Thursday, June 23, 2016

Summer 2016: Jetsam and Flotsam

             Photograph I took of Block Island Sound from Crescent Beach on Block Island last Sunday (Father's Day 2016)

Such is the nature of a life of being a parent, a teacher, a homeowner cat owner and a fellow human -- there are not ever enough hours in the day! I have several times since my last post contemplated writing a new one but have always been distracted of the above. It doesn't help that I am a bit of a perfectionist...a fellow (and far more prolific) blogger friend has suggested I just write every day and be less concerned with how perfect it may or may not be. Anyway. Time may be infinite but life is not, and being a parent, quality of life and the vortex of teaching take priority over daily blogging...

Now that I am on summer "vacation" I can get back to all the history projects that have been in various stages of limbo since -- in some cases last summer or even the summer before. Not to mention nurturing another creative outlet by dusting off the guitars, saxophones, basses and music editing/composing software on the computer. Another important summer goal is not to fall behind on Season 7 of Adventure Time and to catch up on the last two seasons of Game of Thrones and Veep. And for my inner geek, I should finish re-watching Babylon 5 and John Carpenter's Apocalypse Trilogy...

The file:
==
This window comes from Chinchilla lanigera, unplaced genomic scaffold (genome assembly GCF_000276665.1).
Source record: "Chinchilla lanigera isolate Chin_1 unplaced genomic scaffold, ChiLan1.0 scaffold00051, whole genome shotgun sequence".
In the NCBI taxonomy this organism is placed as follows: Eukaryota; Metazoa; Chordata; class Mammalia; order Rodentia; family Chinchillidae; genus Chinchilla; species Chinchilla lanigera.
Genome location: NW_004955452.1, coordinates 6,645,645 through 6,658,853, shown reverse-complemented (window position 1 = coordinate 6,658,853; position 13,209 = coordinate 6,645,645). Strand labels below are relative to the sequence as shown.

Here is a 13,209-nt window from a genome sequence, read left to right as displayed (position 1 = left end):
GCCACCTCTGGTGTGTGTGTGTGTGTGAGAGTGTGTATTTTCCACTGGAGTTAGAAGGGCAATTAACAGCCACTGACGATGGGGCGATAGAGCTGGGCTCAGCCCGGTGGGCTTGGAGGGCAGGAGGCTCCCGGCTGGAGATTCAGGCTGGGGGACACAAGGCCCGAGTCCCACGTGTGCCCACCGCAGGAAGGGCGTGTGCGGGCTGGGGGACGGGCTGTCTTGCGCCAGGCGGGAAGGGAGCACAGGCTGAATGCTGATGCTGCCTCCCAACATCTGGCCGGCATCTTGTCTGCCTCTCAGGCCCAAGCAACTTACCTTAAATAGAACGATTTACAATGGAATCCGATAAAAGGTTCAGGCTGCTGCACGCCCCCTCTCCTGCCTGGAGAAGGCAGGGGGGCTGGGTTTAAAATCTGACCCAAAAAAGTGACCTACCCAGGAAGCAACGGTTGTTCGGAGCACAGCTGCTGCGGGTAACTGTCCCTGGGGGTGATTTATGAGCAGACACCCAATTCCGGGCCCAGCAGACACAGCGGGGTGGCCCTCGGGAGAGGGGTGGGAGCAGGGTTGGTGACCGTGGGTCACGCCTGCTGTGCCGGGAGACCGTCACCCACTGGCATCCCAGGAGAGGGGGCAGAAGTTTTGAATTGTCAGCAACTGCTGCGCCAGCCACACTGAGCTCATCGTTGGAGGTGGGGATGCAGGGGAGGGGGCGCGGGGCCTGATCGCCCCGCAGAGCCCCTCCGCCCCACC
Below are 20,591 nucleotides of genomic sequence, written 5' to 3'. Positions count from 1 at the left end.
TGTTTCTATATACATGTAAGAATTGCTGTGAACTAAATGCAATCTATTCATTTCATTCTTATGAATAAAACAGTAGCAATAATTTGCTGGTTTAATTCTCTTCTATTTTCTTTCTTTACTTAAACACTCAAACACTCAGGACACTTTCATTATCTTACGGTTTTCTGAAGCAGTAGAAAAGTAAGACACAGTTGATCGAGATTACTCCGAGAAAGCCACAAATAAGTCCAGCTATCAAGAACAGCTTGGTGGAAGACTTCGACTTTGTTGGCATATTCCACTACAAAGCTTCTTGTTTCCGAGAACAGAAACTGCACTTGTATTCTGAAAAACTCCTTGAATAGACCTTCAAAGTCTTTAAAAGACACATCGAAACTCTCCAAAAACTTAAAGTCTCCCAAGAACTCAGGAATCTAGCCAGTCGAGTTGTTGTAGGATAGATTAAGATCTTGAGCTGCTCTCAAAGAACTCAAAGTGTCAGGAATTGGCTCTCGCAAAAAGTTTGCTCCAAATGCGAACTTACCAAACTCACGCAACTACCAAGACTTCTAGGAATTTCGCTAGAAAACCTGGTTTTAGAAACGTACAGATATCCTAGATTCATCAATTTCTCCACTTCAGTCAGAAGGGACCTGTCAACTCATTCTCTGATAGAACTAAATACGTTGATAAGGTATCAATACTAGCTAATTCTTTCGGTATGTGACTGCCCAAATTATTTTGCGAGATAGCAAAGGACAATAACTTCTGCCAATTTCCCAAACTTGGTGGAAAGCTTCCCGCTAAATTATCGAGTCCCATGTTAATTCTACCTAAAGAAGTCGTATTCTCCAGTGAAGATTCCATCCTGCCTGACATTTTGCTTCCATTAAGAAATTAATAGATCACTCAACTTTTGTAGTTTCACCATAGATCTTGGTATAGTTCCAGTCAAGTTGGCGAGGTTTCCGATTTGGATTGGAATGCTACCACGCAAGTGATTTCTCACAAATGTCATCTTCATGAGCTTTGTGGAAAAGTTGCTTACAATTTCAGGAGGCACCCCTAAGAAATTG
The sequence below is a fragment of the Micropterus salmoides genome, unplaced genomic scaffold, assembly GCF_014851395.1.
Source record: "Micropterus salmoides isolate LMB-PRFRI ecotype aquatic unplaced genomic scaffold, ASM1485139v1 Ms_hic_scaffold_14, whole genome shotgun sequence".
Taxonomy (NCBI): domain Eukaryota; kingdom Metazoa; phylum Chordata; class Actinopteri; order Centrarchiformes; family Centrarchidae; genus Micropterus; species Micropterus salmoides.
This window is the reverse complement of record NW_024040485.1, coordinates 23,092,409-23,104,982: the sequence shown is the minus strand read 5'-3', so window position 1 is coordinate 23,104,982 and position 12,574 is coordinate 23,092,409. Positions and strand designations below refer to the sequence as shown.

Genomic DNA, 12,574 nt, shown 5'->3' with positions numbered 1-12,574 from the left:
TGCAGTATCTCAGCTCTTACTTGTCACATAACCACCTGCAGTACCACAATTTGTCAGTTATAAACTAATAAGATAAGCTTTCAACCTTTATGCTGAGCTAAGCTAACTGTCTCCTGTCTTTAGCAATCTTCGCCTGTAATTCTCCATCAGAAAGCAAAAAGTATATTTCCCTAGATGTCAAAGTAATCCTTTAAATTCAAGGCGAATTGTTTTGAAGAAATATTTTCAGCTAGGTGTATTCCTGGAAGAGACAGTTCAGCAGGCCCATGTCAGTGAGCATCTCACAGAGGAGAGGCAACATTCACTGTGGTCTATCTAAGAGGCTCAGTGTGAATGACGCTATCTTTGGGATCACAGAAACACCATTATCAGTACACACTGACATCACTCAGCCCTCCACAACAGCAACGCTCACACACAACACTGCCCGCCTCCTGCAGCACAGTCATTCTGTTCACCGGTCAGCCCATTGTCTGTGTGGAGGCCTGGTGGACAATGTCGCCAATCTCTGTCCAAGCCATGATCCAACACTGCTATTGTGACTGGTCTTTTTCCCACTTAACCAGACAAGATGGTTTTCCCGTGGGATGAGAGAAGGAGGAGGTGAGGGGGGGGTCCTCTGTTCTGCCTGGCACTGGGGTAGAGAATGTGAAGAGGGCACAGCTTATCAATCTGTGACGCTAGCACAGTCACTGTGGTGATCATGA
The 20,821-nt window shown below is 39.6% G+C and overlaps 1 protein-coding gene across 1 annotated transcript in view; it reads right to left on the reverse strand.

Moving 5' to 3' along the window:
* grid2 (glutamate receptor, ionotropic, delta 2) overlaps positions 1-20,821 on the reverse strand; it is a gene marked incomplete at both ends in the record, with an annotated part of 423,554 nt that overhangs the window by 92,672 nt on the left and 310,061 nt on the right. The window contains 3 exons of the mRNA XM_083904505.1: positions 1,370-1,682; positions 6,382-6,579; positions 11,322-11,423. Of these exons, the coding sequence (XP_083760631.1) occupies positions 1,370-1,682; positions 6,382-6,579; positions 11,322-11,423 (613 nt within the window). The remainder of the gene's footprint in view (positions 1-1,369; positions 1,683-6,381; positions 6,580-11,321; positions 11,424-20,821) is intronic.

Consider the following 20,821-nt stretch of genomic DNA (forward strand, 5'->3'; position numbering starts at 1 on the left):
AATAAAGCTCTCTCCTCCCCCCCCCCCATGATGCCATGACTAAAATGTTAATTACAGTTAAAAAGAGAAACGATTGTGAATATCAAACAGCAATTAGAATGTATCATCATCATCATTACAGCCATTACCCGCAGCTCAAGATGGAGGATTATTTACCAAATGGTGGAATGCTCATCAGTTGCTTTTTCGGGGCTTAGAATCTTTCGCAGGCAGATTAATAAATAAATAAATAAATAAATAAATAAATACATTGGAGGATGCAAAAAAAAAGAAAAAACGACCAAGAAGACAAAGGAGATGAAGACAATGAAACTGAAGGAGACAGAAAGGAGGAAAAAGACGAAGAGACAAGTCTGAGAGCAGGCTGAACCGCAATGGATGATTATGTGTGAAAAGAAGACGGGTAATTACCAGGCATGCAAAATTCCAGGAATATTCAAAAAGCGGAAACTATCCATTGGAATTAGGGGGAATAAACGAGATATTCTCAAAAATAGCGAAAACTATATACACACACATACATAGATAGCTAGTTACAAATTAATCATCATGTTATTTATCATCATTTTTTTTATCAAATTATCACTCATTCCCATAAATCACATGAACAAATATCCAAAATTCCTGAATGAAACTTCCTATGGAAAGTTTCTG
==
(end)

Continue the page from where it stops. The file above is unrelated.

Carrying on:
And the beach. Definitely going back to that beach.

So, first some news. Congratulations to Erica Luke and the folks at the former Pettaquamscutt Historical Society for all their hard work leading up to the grand re-opening of PHS as the South County History Center! (Love the new logo btw!!) Everyone in southern New England (and Governor Raimondo's former marketing staff) should definitely check out "Cooler & Warmer: Poring Over the Drinks of Rhode Island," the Center's current exhibit (2636 Kingstown Road, Kingston, RI), in the main gallery at the Old Washington County Jail from May 21 - August 31, 2016.

Also congratulations to the Western Rhode Island Civic Historical Society for running a great Flag Day program at the Paine House Museum on June 14 that included both the Korean War Veterans and local Girl Scouts in celebration of the 1777 US Flag Resolution. Inara completed four out five goals for her Community Merit Badge, which (after she marches in a parade) will be her tenth Brownie merit badge!

History Camp Boston on March 26, 2016 at the Harriet Tubman House was a great success -- kudos to Lee Wright for once again organizing a great day of public history in Boston. The event sold out for the third year running!

The Unconference approach is such a great format that this year History Camps are happening not just in Boston but in Des Moines, Iowa, in the Pioneer Valley in Holyoke, MA and Denver Colorado! I had a lot of fun giving one presentation on Roman Britain and another on the landscape history of Rhode Island and Connecticut over the last 500 or so years. Now that I have some "free time" lol, I need to do some minor editing and upload both sets of presentation slides to the History Camp website...